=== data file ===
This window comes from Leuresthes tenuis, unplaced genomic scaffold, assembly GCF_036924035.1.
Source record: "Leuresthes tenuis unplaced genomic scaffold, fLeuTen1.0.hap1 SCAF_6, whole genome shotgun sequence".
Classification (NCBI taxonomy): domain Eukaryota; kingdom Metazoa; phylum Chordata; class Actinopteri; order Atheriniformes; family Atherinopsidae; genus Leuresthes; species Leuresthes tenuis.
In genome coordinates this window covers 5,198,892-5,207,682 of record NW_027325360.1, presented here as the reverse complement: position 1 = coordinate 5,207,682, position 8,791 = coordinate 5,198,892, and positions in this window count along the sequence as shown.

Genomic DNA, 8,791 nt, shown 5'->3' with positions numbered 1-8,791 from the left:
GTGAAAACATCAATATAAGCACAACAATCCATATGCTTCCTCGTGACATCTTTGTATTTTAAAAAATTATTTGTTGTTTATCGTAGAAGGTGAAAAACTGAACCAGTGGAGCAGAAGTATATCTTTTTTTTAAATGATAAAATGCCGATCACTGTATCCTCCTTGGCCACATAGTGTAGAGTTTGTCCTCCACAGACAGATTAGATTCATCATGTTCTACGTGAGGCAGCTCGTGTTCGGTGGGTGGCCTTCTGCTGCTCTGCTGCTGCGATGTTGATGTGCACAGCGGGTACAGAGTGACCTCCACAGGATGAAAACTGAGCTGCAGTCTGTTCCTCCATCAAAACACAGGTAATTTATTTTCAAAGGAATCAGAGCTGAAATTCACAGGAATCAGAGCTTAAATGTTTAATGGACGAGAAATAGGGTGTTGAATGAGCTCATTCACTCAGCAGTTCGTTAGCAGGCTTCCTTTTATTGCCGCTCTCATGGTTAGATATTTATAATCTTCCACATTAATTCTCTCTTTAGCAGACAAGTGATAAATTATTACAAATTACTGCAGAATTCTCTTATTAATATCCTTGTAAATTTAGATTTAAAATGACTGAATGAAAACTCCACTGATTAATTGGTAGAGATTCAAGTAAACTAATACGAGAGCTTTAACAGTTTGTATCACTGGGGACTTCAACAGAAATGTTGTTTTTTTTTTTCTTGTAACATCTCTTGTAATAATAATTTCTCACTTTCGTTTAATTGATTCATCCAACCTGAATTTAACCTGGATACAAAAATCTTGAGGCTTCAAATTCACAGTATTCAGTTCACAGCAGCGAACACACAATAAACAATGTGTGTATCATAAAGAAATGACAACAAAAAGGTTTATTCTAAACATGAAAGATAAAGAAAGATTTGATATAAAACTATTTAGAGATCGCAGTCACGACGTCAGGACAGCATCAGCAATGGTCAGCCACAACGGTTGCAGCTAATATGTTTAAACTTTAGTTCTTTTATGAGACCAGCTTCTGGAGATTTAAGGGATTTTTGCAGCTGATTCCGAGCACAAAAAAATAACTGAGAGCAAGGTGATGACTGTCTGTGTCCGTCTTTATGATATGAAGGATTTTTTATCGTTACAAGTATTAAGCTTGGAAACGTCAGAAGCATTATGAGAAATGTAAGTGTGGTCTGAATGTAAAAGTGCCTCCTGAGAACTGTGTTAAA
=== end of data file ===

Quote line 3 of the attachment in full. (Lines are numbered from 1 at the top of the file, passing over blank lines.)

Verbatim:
Classification (NCBI taxonomy): domain Eukaryota; kingdom Metazoa; phylum Chordata; class Actinopteri; order Atheriniformes; family Atherinopsidae; genus Leuresthes; species Leuresthes tenuis.